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  1. #21

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    Sandy,

    My current conclusions are that the differences in negative apparent sharpness is very clear BUT DEPENDS on the film being used. I see more differences in apparent sharpness using Efke PL100 than Fortepan 200 for example.

    You are right that it really depends on the type of scene being shot. I find that my negatives of high key scenes (where EVs are in the double digits, e.g. EV range 11-14 or 14-17 etc., as opposed to EV ranges 7-10 or 5-8) are better suited for minimal agitation. It is when printing these negatives that the apparent sharpness comes across on paper as well (and yes it is the micro contrast that kicks a#*¤ - recall that scene I posted with the bark detail and fallen branch in snow). Yes, your conclusion matches what I have observed about subjects with a lot of adjacent highlight and shadow areas. They print better.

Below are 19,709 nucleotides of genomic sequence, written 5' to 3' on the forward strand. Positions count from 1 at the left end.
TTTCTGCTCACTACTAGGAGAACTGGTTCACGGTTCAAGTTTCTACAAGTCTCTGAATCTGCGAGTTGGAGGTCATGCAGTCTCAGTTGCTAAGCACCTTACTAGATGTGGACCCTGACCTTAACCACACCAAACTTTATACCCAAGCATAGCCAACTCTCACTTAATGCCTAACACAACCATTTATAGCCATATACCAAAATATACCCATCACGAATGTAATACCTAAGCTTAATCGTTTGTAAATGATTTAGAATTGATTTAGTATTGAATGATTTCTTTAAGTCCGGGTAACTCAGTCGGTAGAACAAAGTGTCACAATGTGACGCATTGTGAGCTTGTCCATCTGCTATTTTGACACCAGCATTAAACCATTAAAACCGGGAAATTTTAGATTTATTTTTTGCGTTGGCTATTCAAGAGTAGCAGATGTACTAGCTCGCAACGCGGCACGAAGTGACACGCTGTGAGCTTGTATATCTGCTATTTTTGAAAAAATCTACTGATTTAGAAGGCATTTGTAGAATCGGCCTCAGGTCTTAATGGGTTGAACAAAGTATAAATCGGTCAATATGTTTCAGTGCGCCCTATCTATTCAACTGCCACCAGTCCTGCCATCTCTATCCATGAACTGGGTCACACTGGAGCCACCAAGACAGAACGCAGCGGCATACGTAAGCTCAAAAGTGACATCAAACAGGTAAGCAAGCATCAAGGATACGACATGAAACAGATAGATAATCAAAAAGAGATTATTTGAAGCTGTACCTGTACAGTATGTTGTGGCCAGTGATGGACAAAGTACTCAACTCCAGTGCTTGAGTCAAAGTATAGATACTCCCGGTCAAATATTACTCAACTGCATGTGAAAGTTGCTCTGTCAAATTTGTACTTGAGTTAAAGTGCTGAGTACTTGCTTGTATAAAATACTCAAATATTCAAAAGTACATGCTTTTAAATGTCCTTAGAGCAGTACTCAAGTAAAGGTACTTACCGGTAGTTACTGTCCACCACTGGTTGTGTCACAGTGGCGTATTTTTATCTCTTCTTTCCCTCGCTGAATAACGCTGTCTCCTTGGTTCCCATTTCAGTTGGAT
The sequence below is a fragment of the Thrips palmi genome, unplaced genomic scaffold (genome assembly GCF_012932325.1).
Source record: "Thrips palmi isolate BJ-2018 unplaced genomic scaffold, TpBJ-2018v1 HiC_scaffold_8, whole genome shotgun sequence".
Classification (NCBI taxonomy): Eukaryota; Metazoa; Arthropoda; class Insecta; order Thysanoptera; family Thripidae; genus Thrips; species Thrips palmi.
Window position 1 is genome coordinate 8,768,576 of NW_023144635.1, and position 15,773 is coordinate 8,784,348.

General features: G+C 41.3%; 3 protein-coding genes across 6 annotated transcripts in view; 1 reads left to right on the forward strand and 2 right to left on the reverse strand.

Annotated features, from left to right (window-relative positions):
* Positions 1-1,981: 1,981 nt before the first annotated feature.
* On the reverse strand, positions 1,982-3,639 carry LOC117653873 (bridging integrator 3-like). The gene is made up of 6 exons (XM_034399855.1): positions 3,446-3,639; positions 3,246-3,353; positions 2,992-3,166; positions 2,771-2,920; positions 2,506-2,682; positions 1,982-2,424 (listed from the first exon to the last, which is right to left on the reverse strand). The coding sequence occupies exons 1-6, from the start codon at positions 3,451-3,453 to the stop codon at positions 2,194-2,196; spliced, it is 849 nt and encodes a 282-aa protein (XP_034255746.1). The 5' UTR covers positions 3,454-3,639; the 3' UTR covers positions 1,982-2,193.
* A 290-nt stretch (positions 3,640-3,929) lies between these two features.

The question about whether it is worth the trouble (more time, more solution) is hard to determine right now. The best advise I can give myself is to choose wisely which negatives should be given the minimal agitation treatment and even prior to that making the correct film choice for the particular scene being recorded. I believe that there was an article in the Unblinking Eye concerning film choices based on scene contrast. It certainly applies here.

    Despite some disappointing prints, I am still continuing with the experiment and in fact I have been making slight modifications to the agitation procedures. At the very least I am learning more about the films I use and how they react to Pyrocat HD. So I guess it is worth it after all!

    Francesco

  2. #22
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    My rollo Pyro kit got in tonight! I'll be reading Gordon's book along with repairing my leaky unicolor drums tonight. If Mother nature cooperates with me, I'll be out shooting 4x5 and 8x10 test shots tomorrow. 4 sheets per scene. 1) Rollo Pyro, 1) D76 1:1, 1) D76 1:0, and one safety in case something goes wrong. I'll post my results.

    Brian
    hi!

  3. #23

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    Sandy King[/quote]
    I am curious to know exactly what you found to be too much work about the use of ABC and PMK.